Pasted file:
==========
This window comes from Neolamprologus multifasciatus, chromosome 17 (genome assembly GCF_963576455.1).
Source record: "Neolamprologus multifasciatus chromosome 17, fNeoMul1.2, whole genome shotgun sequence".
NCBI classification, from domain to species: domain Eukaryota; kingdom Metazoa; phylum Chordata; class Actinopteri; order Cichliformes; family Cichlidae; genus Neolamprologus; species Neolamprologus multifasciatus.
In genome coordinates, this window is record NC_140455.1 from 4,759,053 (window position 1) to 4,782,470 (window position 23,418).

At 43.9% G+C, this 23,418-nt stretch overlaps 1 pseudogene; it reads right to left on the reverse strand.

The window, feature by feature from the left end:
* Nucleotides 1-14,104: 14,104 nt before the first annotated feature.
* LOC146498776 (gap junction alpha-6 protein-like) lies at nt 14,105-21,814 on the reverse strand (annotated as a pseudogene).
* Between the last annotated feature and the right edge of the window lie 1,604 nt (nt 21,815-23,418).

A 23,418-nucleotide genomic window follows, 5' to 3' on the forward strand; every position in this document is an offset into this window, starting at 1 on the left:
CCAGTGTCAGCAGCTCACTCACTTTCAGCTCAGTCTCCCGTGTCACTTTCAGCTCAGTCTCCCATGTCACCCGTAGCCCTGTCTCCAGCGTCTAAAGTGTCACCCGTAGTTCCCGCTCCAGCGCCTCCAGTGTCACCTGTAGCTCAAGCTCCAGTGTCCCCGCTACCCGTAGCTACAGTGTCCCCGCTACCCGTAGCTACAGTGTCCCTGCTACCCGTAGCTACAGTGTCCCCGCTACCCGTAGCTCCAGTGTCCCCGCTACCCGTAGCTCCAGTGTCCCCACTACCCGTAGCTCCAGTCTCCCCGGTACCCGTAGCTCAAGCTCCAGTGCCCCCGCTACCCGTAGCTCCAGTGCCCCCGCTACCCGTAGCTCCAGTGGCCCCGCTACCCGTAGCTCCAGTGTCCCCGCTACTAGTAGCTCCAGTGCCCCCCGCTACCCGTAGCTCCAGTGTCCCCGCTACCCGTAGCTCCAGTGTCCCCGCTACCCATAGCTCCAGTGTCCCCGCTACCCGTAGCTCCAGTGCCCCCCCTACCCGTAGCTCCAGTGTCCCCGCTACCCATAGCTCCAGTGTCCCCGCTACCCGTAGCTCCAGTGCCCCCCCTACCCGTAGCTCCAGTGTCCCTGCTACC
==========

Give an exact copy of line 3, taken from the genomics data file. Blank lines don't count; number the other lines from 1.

NCBI classification, from domain to species: domain Eukaryota; kingdom Metazoa; phylum Chordata; class Actinopteri; order Cichliformes; family Cichlidae; genus Neolamprologus; species Neolamprologus multifasciatus.